KENT—The Connecticut Appellate Court has supported Highwatch Recovery Center, Inc., in its appeal of a Planning and Zoning Commission decision denying it the right to build a greenhouse on property it owns on Carter Road.
The appellate court is the first court of appeals for all decisions made by Connecticut’s Superior Courts. The Superior Court had concurred with the Planning and Zoning Commission’s action in denying Highwatch’s application.
The issue is not yet settled, however.
The PZC met in executive session Jan. 24 to discuss further litigation and emerged into open session to authorize Town Counsel Michael Zizka to file a Petition of Certification with the state’s Supreme Court, appealing the Appellate Court’s decision.
The issue arose out of the rehabilitation center’s desire to build a hoop greenhouse, thereby intensifying the use of a special exception permit it received in 2018.
In 2017, Highwatch purchased a 70-acre farm across the road from its residential campus on Carter Road. At the time it purchased the property, the town’s zoning regulations allowed special permits for the operation of privately operated hospitals, clinics, nursing homes or convalescent homes.
Highwatch asked for and received permission to use the farmland for therapeutic activities in conjunction with the residential treatment program, including equine therapy, a ropes course and climbing wall, and a therapeutic agricultural program.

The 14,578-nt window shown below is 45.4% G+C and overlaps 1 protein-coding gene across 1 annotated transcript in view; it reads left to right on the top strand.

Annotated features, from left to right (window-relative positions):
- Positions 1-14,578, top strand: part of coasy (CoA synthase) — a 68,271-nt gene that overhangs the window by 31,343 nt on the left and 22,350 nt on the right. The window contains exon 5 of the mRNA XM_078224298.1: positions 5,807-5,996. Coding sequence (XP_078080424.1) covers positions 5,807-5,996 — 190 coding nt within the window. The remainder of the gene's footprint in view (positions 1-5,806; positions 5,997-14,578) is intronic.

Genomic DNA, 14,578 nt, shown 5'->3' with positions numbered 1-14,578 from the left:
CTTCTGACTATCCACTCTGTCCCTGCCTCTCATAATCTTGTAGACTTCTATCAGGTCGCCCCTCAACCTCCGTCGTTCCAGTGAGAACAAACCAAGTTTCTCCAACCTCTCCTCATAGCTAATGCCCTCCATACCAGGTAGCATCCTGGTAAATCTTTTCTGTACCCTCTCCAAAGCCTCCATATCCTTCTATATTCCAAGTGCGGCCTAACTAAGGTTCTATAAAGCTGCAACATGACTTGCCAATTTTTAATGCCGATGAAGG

Early in 2020, the zoning regulations were amended to prohibit such facilities in rural residential zones, making Highwatch’s use of the farm nonconforming.
In August 2020, Highwatch asked for permission to construct the greenhouse, saying it would allow it to grow more fruits and vegetables to feed its population. It did not argue that it would be consistent with the therapeutic agricultural use of the property.
After a 2020 public hearing, the PZC denied the application as “an impermissible expansion of a nonconforming use” and Highwatch appealed to the Superior Court, stating that the greenhouse would be a permissible intensification of the prior use, and that evidence in the record did not support the PZC’s stated reasons for its denial.
The Superior Court did not agree and dismissed the appeal.
It asserted that the nonconforming use was limited to the precise terms of the 2018 special permit and the site plan submitted at that time, which did not detail any additional structures.
The court further found that a “reasonable interpretation” of Highwatch’s stated reason for building the greenhouse was an “impermissible expansion of the nonconforming use.”
But the Appellate Court determined that “the trial court erred as a matter of law in concluding that the plaintiff’s valid nonconforming use of the farm property could not be intensified … because it arose from a special permit.”
The Appellate Court also concluded that “the use of the proposed greenhouse reflected the nature and purpose of the existing, original use of the farm property, given that it would be placed on the existing garden and pasture area on the farm property where plants were already grown …”
It was noted that it would be near the existing house and barn on the farm property and it would permit Highwatch to continue to grow fruits and vegetables to feed and support the residents and staff living on the residential property.
“This court concluded that the proposed greenhouse simply provided an improved and more efficient way to grow fruits and vegetables and to provide therapeutic agricultural services,” Judges Eliot Prescott, Robert Clark and Hope Seeley concluded.